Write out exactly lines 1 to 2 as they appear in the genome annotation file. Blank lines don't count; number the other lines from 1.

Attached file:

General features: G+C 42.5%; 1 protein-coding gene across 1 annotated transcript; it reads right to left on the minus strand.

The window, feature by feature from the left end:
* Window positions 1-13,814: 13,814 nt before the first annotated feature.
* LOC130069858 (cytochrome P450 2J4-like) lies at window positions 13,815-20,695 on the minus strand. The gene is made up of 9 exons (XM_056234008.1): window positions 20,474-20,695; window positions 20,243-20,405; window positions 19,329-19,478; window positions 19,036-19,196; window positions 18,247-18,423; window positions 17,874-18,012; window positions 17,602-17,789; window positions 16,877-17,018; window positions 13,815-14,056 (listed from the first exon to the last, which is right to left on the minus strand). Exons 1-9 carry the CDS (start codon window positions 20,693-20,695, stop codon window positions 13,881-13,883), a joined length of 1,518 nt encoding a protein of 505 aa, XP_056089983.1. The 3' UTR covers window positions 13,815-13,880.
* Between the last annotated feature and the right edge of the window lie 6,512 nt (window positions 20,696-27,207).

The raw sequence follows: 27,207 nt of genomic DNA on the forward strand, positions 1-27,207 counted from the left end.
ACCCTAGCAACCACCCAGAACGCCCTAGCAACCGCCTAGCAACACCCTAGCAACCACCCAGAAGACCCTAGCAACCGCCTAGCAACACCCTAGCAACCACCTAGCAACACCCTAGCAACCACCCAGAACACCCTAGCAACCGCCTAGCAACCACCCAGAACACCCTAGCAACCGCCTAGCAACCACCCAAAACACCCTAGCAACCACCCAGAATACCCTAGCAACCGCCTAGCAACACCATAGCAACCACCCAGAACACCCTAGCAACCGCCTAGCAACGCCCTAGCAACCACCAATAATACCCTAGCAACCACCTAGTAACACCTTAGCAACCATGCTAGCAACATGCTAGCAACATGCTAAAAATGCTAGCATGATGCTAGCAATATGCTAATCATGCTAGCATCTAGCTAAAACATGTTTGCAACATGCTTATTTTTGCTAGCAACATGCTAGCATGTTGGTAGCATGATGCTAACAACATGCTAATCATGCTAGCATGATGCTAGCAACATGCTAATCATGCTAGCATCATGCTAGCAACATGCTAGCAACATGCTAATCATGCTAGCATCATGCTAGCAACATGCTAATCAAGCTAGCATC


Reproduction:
General features: G+C 42.5%; 1 protein-coding gene across 1 annotated transcript; it reads right to left on the minus strand.

The window, feature by feature from the left end: